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Young women 'lack knowledge' about cervical cancer

Close to a third of women (31%) do not know what causes cervical cancer, new research has revealed. 

And over half (54%) of women fail to link the Human Papillomavirus (HPV) to the development of cervical cancer, Jo's Cervical Cancer Trust showed. 

Just 16% of women see non-attendance of cervical screening as a risk factor. 

Jo's Cervical Cancer Trust has called for more to be done to reverse a continual decline in cervical screening uptake in the UK. 

A third of 25-29 year olds do not take up their first cervical cancer screening invitation. Incidence in this age range is at the second highest since 1996, with the most recent figures showing that it has increased by 29% in a year. 

Of those surveyed, 13.7% believe screening checks the health of the womb, and one in 10 women aged 25-29 thought it was a test for sexually transmitted diseases.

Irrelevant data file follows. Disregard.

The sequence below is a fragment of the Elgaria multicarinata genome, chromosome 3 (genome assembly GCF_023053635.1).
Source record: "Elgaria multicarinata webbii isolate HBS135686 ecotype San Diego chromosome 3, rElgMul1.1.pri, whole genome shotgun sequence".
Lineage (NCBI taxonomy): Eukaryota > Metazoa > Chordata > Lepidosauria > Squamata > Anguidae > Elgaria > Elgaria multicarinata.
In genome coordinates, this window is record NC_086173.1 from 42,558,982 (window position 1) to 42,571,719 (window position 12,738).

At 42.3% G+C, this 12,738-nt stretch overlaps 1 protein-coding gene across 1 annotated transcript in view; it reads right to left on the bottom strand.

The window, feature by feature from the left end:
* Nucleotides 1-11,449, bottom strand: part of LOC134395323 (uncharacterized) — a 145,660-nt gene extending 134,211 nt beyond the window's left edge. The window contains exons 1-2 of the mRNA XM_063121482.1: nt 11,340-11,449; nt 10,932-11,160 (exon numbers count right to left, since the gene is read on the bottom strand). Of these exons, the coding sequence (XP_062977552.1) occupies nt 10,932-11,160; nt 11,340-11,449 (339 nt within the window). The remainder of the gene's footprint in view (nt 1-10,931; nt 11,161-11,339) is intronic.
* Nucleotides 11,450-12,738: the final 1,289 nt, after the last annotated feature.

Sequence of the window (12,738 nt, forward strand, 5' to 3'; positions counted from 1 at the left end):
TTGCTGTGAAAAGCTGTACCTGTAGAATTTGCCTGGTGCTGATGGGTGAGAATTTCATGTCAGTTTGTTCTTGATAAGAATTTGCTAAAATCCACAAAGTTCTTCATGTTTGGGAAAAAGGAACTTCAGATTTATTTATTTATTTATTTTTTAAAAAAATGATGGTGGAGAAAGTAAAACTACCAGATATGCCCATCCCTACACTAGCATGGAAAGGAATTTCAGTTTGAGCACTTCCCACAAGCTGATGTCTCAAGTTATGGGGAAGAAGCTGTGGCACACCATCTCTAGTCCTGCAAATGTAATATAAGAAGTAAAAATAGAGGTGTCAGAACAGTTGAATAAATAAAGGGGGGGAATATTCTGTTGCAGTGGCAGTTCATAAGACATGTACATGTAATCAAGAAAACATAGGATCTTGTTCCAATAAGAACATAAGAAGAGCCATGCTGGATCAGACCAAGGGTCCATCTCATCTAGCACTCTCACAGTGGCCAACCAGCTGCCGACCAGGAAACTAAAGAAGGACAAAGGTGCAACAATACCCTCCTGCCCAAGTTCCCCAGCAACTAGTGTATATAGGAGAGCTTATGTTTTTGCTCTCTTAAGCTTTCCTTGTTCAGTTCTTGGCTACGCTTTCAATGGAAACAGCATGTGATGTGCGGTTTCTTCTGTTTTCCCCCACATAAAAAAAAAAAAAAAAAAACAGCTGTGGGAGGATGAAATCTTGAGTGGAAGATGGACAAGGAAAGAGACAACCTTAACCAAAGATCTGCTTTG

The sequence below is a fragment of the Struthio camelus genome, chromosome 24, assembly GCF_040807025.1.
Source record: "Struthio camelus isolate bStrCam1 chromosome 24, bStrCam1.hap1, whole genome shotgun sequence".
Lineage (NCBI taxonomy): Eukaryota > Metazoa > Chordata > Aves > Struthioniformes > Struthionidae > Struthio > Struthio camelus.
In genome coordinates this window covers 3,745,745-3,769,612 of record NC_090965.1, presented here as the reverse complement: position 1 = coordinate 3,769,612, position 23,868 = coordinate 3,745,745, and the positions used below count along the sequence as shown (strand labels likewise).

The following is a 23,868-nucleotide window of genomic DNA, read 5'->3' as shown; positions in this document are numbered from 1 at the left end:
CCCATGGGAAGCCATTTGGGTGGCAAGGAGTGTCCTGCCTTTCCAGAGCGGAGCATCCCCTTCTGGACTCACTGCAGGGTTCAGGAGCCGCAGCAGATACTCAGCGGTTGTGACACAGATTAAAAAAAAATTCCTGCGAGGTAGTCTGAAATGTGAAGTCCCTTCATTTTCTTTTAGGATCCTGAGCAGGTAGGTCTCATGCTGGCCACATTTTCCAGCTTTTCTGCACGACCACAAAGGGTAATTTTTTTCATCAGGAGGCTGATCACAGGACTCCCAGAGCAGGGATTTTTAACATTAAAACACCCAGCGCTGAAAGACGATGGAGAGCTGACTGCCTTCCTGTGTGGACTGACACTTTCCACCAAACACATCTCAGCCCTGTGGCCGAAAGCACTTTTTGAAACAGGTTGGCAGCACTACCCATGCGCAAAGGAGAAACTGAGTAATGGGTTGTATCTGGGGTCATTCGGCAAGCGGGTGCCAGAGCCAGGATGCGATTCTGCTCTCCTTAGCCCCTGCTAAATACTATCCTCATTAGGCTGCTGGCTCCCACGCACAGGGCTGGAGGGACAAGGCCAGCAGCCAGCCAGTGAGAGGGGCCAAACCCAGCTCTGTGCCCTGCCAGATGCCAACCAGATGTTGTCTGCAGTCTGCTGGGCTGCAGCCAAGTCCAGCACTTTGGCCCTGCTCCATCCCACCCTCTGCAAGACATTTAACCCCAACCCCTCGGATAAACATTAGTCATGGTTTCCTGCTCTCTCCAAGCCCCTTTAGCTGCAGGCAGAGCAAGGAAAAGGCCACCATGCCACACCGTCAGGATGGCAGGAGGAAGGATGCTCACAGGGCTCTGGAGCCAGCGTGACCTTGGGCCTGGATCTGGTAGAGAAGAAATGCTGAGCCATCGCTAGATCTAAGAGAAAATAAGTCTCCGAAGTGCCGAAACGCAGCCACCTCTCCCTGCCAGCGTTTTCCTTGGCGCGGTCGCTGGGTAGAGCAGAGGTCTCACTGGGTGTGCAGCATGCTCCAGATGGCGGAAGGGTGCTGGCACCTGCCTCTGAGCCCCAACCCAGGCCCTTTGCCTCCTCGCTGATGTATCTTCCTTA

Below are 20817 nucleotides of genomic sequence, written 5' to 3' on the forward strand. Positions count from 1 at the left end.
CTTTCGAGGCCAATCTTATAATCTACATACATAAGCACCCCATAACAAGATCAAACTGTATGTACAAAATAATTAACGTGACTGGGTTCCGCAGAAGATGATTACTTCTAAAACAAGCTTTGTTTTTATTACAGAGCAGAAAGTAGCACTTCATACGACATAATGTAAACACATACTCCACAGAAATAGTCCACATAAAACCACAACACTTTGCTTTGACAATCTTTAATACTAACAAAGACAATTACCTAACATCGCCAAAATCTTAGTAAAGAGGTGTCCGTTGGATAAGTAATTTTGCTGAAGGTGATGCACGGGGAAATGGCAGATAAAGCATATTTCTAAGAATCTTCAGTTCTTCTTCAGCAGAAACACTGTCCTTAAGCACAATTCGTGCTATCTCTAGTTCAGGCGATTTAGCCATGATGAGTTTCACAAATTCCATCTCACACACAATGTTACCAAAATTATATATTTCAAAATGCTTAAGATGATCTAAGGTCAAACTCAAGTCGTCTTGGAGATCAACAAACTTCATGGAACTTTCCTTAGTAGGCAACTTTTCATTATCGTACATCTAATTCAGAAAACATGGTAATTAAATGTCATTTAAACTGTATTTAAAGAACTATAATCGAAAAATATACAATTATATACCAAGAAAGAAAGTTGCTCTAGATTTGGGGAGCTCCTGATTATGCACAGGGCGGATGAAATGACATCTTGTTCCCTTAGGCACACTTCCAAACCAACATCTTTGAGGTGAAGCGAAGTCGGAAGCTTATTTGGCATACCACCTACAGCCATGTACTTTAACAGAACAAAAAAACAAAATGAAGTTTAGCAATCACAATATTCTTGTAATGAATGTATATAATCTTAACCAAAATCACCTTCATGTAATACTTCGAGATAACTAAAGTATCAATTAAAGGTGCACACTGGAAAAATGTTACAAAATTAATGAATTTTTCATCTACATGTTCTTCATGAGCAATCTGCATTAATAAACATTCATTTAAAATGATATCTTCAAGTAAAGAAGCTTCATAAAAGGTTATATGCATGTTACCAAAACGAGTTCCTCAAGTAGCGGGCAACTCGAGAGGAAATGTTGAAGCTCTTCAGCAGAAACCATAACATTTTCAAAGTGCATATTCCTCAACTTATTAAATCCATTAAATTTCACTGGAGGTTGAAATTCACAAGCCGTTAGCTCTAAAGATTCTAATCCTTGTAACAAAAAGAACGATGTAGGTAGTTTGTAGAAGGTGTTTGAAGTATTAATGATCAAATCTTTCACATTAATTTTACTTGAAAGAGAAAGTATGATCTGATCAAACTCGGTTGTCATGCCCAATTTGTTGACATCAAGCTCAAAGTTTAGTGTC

Over a quarter (26%) worried the procedure would be painful and embarrassing. For those aged 60-64 and potentially facing their last screening, reasons for delaying the test included having a previous bad experience (16.4%) and experiencing pain since going through the menopause (14.7%). 

Robert Music, chief executive for Jo's Cervical Cancer Trust said: "The study shows a clear need to educate women on the causes of cervical cancer and the purpose of cervical screening. 

“Currently just under 3,000 UK women are diagnosed each year and if those who are delaying their screening continue to misunderstand the disease and how it can be prevented, then we are concerned that screening uptake will continue to fall and incidence will start to rise.”